Upon returning from my first ever weekend (and overnight, actually) away from Miss G, she immediately asked if we could open the last of her activity bags. She explained that she had already opened all of the other bags, but had saved the ‘bonus bag’ to do with me once I returned home.
She pulled the items out one by one and this is what we found inside… A box of sugar cubes, some white glue, and several pieces of thick cardboard. The note inside explained that the materials were for building structures, and Gracen wasted no time getting started.
First up, she told me she was going to build ‘biiiiig’ towers. ‘Big, big, big, big, biiiiiig ones’. And that she did. Layering a little squeeze of glue between each sugar cube allowed her to create several tall towers.
When her towers reached the height that satisfied her expectations, she asked for help with making a ‘rectangle’. I squeezed the glue out onto the cardboard in a rectangular shape, and she place the cubes along the path. We continued this pattern several times and finished off with a top layer that made the structure look castle-like.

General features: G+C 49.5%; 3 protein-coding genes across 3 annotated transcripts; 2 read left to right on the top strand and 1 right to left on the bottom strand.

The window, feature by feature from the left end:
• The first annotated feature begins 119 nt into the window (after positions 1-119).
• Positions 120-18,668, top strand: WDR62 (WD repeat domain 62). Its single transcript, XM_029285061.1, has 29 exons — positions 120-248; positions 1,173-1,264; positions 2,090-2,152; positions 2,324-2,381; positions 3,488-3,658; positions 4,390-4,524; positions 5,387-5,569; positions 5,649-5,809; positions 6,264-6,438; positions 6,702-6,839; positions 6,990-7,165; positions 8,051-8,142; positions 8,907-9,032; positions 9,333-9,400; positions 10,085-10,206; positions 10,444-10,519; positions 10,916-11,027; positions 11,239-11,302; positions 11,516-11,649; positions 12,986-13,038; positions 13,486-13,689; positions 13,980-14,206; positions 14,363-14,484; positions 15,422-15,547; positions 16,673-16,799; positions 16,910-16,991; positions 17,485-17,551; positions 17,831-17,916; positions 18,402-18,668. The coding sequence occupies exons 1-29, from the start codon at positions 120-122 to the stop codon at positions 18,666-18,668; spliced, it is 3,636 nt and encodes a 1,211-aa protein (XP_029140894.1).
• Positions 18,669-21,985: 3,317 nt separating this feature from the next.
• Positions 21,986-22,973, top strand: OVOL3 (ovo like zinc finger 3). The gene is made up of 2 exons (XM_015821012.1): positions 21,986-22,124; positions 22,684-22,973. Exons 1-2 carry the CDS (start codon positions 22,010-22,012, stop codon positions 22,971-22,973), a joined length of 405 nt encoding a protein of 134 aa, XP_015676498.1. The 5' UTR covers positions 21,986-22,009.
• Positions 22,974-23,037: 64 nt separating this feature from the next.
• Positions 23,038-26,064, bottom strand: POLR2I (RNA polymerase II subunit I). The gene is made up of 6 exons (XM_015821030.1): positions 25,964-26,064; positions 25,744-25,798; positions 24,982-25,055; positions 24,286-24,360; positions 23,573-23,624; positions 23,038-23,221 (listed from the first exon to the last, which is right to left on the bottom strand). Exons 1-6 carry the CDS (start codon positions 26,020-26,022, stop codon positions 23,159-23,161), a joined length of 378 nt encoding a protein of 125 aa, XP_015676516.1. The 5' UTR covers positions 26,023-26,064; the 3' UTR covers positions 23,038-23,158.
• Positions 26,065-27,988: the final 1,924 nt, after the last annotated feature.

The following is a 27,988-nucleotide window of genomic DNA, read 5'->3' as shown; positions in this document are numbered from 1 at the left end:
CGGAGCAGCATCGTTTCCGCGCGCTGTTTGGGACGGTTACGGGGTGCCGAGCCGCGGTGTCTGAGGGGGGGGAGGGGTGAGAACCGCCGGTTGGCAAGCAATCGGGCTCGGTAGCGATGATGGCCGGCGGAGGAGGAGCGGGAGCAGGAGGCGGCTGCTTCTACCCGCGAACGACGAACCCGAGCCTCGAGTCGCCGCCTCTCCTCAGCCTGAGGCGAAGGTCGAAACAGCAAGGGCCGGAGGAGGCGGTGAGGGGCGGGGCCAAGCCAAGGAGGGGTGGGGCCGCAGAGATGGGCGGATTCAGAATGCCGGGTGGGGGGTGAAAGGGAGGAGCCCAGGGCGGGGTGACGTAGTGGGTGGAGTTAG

With our sugar cube box running low, we decided we had enough left for one last structure. Grae decided on a pyramid with a fence around it (the fence was very important) and so that’s what we did.
I really love this activity because it can be very open-ended – the possibilities are endless! Grae loved it so much that she was quite disappointed when the sugar cubes were gone, so we’ll definitely be trying it again soon!
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2 thoughts on “Building Sugar Cube Structures”
I’m so happy I came across your blog for some fun art ideas for my homeschooled children! My kids are a bit older but would love some of the ideas you post. My question is what do you do with all of these neat little craft projects when they’re finished? Do you save for awhile then toss or store? We have so many pictures and projects that I wonder what to do with all of them when they’ve moved on… Thank you!!
I was a preschool teacher and I always told my student’s parents to save our projects for awhile then take a picture of them to keep before disposing of them. That lets the child know that you still value the project and you have a permanent record of their efforts to keep.